The oloid can easily be moved on a plane generating a tumbling pulsating movement – the motion of inversion.
Movements often used in mechanical engineering are: rotation and translation (onward movements).
Inversion: The tumbling motion, characteristic of the oloid. It represents a third kind of movement: a rhythmically pulsating figure-eight movement, the so-called lemniscate.
The lemniscatic motion of inversion, with its swinging, rhythmically pulsating movement of inversion, comes much closer to our daily surroundings than the rotary motion which is determined by its rotation around a centre, by high pressure and centrifugal forces pushing outwards.
Following the course of the lemniscate, one can observe that when the plane is tangent to the inner surface of a torus, the cross section takes on a figure-eight shape. It is a motion of levity needing only a light impulse at the point of intersection in order to continue oscillating.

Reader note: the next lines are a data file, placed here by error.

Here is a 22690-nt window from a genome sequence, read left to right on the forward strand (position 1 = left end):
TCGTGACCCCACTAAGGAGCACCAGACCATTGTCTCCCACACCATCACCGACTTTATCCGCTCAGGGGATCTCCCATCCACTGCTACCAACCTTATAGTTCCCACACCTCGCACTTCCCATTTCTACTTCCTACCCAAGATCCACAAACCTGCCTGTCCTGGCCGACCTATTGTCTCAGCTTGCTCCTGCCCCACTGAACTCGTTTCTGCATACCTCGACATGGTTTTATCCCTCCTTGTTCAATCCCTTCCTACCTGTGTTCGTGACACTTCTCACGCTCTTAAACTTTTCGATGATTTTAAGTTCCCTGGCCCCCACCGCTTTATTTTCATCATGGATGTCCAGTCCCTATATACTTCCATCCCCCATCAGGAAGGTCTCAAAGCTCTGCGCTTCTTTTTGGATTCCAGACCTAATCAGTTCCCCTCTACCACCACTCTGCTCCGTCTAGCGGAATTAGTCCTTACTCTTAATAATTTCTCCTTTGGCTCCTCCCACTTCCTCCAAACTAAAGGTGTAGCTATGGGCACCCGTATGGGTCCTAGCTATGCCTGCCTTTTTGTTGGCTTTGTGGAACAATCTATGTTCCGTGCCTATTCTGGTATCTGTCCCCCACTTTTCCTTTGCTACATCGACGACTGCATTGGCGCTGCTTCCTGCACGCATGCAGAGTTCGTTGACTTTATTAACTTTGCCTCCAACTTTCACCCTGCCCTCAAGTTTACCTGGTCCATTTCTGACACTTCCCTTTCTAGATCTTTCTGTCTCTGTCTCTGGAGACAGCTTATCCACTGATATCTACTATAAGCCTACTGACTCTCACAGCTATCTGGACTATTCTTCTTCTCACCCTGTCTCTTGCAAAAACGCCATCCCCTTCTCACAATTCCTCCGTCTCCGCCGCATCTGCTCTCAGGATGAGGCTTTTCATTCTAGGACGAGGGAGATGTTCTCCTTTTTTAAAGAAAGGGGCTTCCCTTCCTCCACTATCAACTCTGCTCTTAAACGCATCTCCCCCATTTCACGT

In nature, we find this movement in natural watercourses which in their meandering are striving to form a lemniscate. Cut-off meanders of rivers, e. g. the Rhine, are the result of water’s basic movement, when meander loops are getting ever closer to each other, finally opening up.
Thanks to the motion of inversion we have the transition from a life-destroying rotary technology to that of a life-fostering technology which works with pulsating rhythm and the forces of levity. This principle of motion offers a wide range of practical applications e.g. purifying and treating drinking water, as a means of propulsion in navigation, as stirrer in biotechnology, as mixer (Turbula) in the pharmaceutical industry.
Sonett uses the oloid as mixing and rhythmizing device for the production of the balsamic detergent additives.